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Fetal repair: safe for mom, chancy for child.

Fetal repair: Safe for mom, chancy for child

A bold new surgical approach to repair fetal defects in the womb poses no undue hazard for mothers, say researchers who have performed the operation since 1981. However, the experimental procedure remains a risky gambit for the tiny fetus.

Michael R. Harrison, a pediatric surgeon at the University of California, San Francisco, pioneered the technique to correct several fetal flaws, including diaphragmatic hernia. This defect -- resulting from a hole in the muscular wall, or diaphragm, separating the chest cavity from the abdomen -- allows the fetal intestines to protrude into the chest, where they prevent normal lung development. Although surgeons can sew the diaphragm together after birth, the underdeveloped lungs cause breathing difficulties that often kill the newborn.

To give these babies a better shot at survival, Harrison operates before birth, usually during the second trimester. With the mother under general anesthesia (which reaches the fetus as well), he cuts through the mother's abdominal wall, lifts the arm of the fetus and makes an incision in the fetus' chest. He then tucks the fetal intestines back into the abdomen and sews a patch over the diaphragm hole, creating space for the lungs to develop normally.

However, the invasive procedure threatens the fetus with a risk of premature labor, since it can trigger uterine contractions even when mothers take drugs to prevent the complication. Babies born too soon risk death due to underdeveloped organs.

While Harrison and his co-workers have yet to solve the problem, they have now demonstrated that -- at least in their hands -- the procedure does not jeopardize the life of the mother. In the Feb. 13 JOURNAL OF THE AMERICAN MEDICAL ASSOCIATION, they report no maternal deaths or serious maternal injuries in their first 17 fetal operations, performed between 1981 and 1989. All cases involved severe fetal defects, which, if left untreated, were likely to kill the infants soon after birth.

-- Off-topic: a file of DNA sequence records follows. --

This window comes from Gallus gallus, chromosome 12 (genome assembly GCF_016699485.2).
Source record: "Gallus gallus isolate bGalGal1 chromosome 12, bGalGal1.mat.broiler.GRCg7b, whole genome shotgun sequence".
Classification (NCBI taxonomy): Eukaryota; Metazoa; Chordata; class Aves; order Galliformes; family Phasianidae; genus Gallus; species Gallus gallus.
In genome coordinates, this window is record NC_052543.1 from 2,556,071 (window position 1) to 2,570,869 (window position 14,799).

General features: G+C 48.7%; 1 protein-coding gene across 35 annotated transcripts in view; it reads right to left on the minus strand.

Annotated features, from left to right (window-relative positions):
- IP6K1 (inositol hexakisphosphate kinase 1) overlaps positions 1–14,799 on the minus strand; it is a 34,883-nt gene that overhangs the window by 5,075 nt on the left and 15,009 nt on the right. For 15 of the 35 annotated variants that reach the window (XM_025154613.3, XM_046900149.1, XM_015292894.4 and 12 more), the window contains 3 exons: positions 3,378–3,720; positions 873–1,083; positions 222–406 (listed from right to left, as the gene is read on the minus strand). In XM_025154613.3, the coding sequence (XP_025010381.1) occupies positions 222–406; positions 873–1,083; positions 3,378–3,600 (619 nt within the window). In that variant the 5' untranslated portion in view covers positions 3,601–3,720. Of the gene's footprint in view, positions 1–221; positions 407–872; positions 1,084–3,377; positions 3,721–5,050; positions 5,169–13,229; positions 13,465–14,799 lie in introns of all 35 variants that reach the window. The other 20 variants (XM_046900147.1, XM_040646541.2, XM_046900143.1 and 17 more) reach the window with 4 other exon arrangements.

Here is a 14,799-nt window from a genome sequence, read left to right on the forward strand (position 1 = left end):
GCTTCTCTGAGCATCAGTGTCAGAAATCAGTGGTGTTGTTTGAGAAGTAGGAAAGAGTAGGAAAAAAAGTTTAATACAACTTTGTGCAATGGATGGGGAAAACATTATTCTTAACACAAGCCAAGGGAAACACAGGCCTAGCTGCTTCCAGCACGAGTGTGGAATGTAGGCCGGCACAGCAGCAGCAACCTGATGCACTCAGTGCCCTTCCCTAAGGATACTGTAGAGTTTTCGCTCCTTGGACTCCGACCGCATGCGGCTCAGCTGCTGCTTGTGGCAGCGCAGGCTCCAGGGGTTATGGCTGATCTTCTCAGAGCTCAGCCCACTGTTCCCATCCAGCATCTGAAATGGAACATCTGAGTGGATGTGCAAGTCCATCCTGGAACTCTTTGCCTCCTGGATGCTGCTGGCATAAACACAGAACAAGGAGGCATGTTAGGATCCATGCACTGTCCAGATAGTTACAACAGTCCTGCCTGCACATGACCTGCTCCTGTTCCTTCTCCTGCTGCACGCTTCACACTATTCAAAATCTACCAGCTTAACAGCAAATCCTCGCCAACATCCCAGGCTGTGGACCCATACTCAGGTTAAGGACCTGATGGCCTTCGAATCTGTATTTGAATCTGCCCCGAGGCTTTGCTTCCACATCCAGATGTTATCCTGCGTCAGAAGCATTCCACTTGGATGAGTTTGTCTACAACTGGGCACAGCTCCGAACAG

The procedure, while offering hope for fetal survival, remains tricky. In three cases, the team couldn't repair the fetal defect and performed abortions in accordance with the mothers' prior requests. While the remaining 14 operations went smoothly, all of these mothers went on to deliver prematurely. The 14 fetuses made it through the operation, but only "some" survived beyond the preterm delivery, Harrison told SCIENCE NEWS. He declined to specify the number of survivors but acknowledged that the rate needs improvement.

Among the mothers, the operation had "no detectable effect on future fertility," the team reports. Eight women subsequently experienced normal pregnancies the researchers say they couldn't assess the fertility of the others.

Whether the surgery effectively treats fetal flaws remains an unanswered question, notes Howard C. Filston, a pediatric surgeon at the University of Tennessee Medical Center in Knoxville. Harrison plans to address that concern in a second trial, comparing the outcome of the fetal procedure with that of conventional neo-natal surgery.
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Title Annotation:surgery
Author:Fackelmann, Kathy A.
Publication:Science News
Date:Feb 16, 1991
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